Judith Kelman is… On The Couch
For those of you who read and enjoy my blog and my writing, you can thank this amazing woman for encouraging me and providing a forum and outlet for my work, and for those who don’t, you can go ahead and blame her too!
I am so happy to introduce Judith Kelman, the founder of Visible Ink – a free writing program for cancer patients at Memorial Sloan Kettering Cancer Center (MSKCC). Judith is an accomplished, published author, and her husband is a physician at MSKCC. Very quickly after I was diagnosed, in fact while I was still grappling with the Stage 4 diagnosis, I was desperately looking for an outlet to process and share what I was going through. For me, writing was a natural and incredibly healing way to express myself and put a narrative to the psychological and physical trauma of my cancer and complications.
From my laptop on my good ol’ cancer couch, I came across this program that was free to patients at MSKCC – well “free” for the small price of having cancer – and immediately called Judith to enroll. She was so kind and encouraging and completely “got” why this was so needed and helpful for people dealing with a cancer diagnosis. For me, this was as vital as anything else I was doing to treat my illness. I was fascinated and so impressed to learn that she started this venture herself, one person, after having this brilliant idea – and it has blossomed into such an amazing program. I realized, that is pretty much exactly how anything starts – with one person, one idea, and a ton of passion, commitment and energy. So without further adieu, I’m so pleased to introduce Judith Kelman:
“My inspiration for Visible Ink was the death of an 18-year-old friend when I was 17. Throughout his terrible illness, no one would utter the word “cancer,” and it went without saying that no one was to speak of death. The silence and stigma surrounding the tragic early loss of this wonderful young soul stuck with me.
Visible Ink is open to all Memorial Sloan Kettering patients, regardless of writing level. Participants may write about anything they like, in any form. The writing need not be about the experience of illness. This program pairs each participant with an experienced writing mentor. It also uses assistive technology to facilitate expression in participants with cognitive or physical limitations due to cancer or its treatments.
Visible Ink is free of charge to participants, supported solely by grants and donations. In just 6 years, this incredible program has grown to include over 1400 participants enrolled to date, ages 7 to 95 plus, from all over the world. There are over 200 mentors, including Emmy Award-winning TV writers (e.g., Bill Persky), Tony Award-winning playwrights, bestselling novelists, world class journalists and poets.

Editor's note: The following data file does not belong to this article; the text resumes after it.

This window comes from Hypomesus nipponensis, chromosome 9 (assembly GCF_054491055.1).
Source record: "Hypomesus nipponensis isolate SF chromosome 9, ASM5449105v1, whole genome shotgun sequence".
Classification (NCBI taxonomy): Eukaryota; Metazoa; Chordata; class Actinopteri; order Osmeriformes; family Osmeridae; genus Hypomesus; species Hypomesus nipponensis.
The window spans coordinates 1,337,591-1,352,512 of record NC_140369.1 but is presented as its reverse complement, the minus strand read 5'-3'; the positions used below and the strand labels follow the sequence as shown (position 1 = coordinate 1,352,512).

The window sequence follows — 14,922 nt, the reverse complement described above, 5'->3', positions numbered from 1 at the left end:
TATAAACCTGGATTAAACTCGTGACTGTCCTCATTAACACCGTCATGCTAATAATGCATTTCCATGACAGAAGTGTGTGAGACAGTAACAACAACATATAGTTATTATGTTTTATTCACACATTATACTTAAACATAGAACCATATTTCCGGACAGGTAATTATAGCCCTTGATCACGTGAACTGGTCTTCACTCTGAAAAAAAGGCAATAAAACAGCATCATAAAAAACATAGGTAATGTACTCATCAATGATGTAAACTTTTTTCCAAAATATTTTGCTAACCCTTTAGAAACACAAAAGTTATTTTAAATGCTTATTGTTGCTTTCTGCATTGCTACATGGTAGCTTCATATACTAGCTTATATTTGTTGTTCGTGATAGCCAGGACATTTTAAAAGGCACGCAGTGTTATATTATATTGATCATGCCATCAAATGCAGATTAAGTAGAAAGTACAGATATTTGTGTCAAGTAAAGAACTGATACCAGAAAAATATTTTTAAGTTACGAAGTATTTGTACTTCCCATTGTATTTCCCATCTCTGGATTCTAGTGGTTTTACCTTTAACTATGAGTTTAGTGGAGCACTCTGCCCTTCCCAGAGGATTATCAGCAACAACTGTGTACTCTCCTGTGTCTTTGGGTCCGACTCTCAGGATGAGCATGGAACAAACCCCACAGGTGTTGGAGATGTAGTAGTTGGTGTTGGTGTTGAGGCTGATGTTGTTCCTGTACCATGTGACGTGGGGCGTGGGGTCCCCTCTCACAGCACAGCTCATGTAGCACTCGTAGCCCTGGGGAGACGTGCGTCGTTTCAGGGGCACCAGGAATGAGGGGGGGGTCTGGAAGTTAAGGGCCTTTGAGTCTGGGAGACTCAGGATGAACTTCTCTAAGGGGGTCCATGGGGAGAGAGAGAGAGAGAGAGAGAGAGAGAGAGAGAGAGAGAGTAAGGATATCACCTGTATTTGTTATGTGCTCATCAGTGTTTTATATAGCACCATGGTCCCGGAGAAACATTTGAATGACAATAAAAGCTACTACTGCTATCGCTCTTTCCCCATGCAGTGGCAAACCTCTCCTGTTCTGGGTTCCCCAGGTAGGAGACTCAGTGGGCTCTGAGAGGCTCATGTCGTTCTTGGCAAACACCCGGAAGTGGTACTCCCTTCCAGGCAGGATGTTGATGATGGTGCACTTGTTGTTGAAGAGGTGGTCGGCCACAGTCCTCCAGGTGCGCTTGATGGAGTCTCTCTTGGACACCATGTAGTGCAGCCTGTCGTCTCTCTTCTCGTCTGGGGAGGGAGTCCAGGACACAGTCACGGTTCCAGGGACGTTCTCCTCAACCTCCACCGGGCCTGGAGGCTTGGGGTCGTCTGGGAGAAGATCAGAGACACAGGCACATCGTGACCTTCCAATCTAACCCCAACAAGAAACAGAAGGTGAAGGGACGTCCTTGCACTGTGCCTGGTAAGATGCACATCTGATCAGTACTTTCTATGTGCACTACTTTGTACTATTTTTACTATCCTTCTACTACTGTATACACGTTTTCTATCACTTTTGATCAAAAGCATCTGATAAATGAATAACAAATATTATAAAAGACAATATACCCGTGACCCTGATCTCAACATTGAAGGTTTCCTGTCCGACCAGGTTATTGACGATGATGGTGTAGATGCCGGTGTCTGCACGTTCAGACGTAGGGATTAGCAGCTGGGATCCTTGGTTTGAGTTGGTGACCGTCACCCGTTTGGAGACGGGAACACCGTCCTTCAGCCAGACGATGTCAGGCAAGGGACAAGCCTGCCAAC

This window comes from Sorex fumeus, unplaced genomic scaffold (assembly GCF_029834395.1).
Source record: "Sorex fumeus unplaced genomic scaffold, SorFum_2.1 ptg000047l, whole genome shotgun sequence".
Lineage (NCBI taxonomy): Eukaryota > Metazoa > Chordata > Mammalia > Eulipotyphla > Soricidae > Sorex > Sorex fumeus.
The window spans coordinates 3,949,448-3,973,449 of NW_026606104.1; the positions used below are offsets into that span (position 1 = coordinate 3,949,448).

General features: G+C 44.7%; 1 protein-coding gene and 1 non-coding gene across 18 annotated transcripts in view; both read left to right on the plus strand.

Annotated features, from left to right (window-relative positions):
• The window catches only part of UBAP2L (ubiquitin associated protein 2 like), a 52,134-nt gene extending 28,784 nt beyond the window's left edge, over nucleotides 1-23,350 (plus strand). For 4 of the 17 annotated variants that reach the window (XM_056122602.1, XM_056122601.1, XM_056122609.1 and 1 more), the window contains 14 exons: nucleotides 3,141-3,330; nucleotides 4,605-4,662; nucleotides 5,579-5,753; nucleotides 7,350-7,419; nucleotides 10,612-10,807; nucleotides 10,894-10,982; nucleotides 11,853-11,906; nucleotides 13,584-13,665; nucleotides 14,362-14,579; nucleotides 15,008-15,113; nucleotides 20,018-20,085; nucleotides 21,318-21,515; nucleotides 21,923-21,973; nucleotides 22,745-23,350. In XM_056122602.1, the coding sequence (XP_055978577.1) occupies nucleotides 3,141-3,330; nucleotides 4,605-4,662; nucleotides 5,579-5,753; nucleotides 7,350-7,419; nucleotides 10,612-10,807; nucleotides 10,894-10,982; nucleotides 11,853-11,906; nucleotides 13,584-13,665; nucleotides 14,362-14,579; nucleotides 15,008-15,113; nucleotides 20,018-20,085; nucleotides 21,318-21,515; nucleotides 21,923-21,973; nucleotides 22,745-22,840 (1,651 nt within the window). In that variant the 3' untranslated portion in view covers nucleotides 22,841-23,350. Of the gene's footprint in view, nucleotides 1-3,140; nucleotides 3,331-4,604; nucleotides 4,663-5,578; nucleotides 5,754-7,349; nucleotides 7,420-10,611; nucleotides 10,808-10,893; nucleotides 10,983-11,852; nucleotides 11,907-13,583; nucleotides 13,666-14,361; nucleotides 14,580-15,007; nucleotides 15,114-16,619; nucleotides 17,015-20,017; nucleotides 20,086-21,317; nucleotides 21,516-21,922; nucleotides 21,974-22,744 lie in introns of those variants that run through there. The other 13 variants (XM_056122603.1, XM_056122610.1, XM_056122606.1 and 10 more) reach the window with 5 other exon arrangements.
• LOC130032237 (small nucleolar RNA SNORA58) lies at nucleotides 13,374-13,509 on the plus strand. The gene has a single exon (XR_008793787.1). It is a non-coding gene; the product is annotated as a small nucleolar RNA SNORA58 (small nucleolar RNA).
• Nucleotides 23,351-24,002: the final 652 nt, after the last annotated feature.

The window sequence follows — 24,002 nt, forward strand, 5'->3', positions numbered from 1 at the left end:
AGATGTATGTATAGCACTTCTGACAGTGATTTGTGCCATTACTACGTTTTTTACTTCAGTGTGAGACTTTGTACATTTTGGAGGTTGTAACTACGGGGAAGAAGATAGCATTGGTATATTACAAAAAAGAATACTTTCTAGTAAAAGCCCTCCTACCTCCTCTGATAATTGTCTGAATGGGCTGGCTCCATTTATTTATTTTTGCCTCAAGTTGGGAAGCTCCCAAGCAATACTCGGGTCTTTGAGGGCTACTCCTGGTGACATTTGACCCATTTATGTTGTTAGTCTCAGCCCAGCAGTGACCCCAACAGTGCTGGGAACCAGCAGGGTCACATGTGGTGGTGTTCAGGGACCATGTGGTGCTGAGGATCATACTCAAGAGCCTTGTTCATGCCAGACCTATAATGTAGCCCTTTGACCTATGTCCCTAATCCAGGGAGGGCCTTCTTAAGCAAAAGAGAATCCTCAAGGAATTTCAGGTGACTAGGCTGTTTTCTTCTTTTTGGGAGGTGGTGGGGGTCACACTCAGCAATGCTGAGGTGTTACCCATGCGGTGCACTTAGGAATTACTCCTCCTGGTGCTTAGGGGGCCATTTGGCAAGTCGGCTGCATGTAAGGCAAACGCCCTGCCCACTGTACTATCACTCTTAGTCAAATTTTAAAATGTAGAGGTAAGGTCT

Over 60,000 pages of written work (poems, essays, journals, blogs, stage plays, screenplays, photoessays, comedy sketches, fiction, articles, legacy pieces, lyrics, and letters) have come out of this program to date. Visible Ink has received media coverage by CBS, Fox News, WPIX, NY1, Heritage Radio Network, Voice of America, Citizen Magazine, Cure Magazine, Cancer Today, and many other print and online media.
Studies have been published in the Journal of Palliative and Supportive Care and there is ongoing research about the impact of writing through illness with the Department of Psychiatry.
Visible Ink publishes an annual anthology, in which I was honored to be featured last year, and they produce a performance of select works by participants at their Spring showcase.
Being a part of this program has been so helpful to me in creating a structure for my writing and providing a wonderful editor, Heather Laing, that helps whenever I need her. It has given me encouragement and validation and allowed me to feel a part of something. I am so grateful to have had this outlet during this really difficult time. As Kim DeYoung explores in her podcast – The Alchemy of Choice – the power and choices of one person, and the ripple effect it has can be exponentially life-changing and powerful! This foundation, which I believe is truly helping to change the landscape and narrative of breast cancer and research to include and focus on metastatic breast cancer, and which I also believe will contribute substantially to bringing an end to this illness and ultimately save not only the 40,000 lives a year that are now taken from metastatic breast cancer in the US alone, but 40,000 x however many years humans are in existence after this is cured – is the result of one choice this one little person made with the help of all of you amazing people.
I challenge all of us, as we prepare to head into a new year, to think of Judith the next time you have a great idea that can help others and add something positive to this world. One person, with one idea, who makes one choice to change something in the world that they feel passionate about, can make a permanent and lasting change in the lives of so many others.
Remember The Power Of One.